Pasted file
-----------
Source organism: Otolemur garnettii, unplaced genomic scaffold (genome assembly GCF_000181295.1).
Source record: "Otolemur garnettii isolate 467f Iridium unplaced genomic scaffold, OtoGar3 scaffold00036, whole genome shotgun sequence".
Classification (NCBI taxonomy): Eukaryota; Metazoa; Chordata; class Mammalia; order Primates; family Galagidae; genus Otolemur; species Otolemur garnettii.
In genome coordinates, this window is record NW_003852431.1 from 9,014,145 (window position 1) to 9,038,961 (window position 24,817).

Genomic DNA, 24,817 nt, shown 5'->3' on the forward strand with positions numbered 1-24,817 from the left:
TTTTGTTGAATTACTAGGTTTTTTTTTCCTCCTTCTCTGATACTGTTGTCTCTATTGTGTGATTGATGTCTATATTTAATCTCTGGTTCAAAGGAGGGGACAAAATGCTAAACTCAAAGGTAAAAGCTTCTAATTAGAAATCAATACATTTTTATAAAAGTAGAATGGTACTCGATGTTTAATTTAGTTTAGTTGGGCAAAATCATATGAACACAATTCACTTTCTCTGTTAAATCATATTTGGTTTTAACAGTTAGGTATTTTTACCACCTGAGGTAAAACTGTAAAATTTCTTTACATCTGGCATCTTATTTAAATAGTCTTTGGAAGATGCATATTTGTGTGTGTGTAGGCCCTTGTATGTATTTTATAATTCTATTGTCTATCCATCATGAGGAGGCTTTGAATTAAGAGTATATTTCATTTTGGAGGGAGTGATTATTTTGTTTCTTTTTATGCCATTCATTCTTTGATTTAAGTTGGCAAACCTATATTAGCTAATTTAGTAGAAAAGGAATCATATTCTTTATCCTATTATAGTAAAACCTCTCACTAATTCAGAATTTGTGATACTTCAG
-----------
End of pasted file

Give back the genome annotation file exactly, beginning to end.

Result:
Source organism: Otolemur garnettii, unplaced genomic scaffold (genome assembly GCF_000181295.1).
Source record: "Otolemur garnettii isolate 467f Iridium unplaced genomic scaffold, OtoGar3 scaffold00036, whole genome shotgun sequence".
Classification (NCBI taxonomy): Eukaryota; Metazoa; Chordata; class Mammalia; order Primates; family Galagidae; genus Otolemur; species Otolemur garnettii.
In genome coordinates, this window is record NW_003852431.1 from 9,014,145 (window position 1) to 9,038,961 (window position 24,817).

Genomic DNA, 24,817 nt, shown 5'->3' on the forward strand with positions numbered 1-24,817 from the left:
TTTTGTTGAATTACTAGGTTTTTTTTTCCTCCTTCTCTGATACTGTTGTCTCTATTGTGTGATTGATGTCTATATTTAATCTCTGGTTCAAAGGAGGGGACAAAATGCTAAACTCAAAGGTAAAAGCTTCTAATTAGAAATCAATACATTTTTATAAAAGTAGAATGGTACTCGATGTTTAATTTAGTTTAGTTGGGCAAAATCATATGAACACAATTCACTTTCTCTGTTAAATCATATTTGGTTTTAACAGTTAGGTATTTTTACCACCTGAGGTAAAACTGTAAAATTTCTTTACATCTGGCATCTTATTTAAATAGTCTTTGGAAGATGCATATTTGTGTGTGTGTAGGCCCTTGTATGTATTTTATAATTCTATTGTCTATCCATCATGAGGAGGCTTTGAATTAAGAGTATATTTCATTTTGGAGGGAGTGATTATTTTGTTTCTTTTTATGCCATTCATTCTTTGATTTAAGTTGGCAAACCTATATTAGCTAATTTAGTAGAAAAGGAATCATATTCTTTATCCTATTATAGTAAAACCTCTCACTAATTCAGAATTTGTGATACTTCAG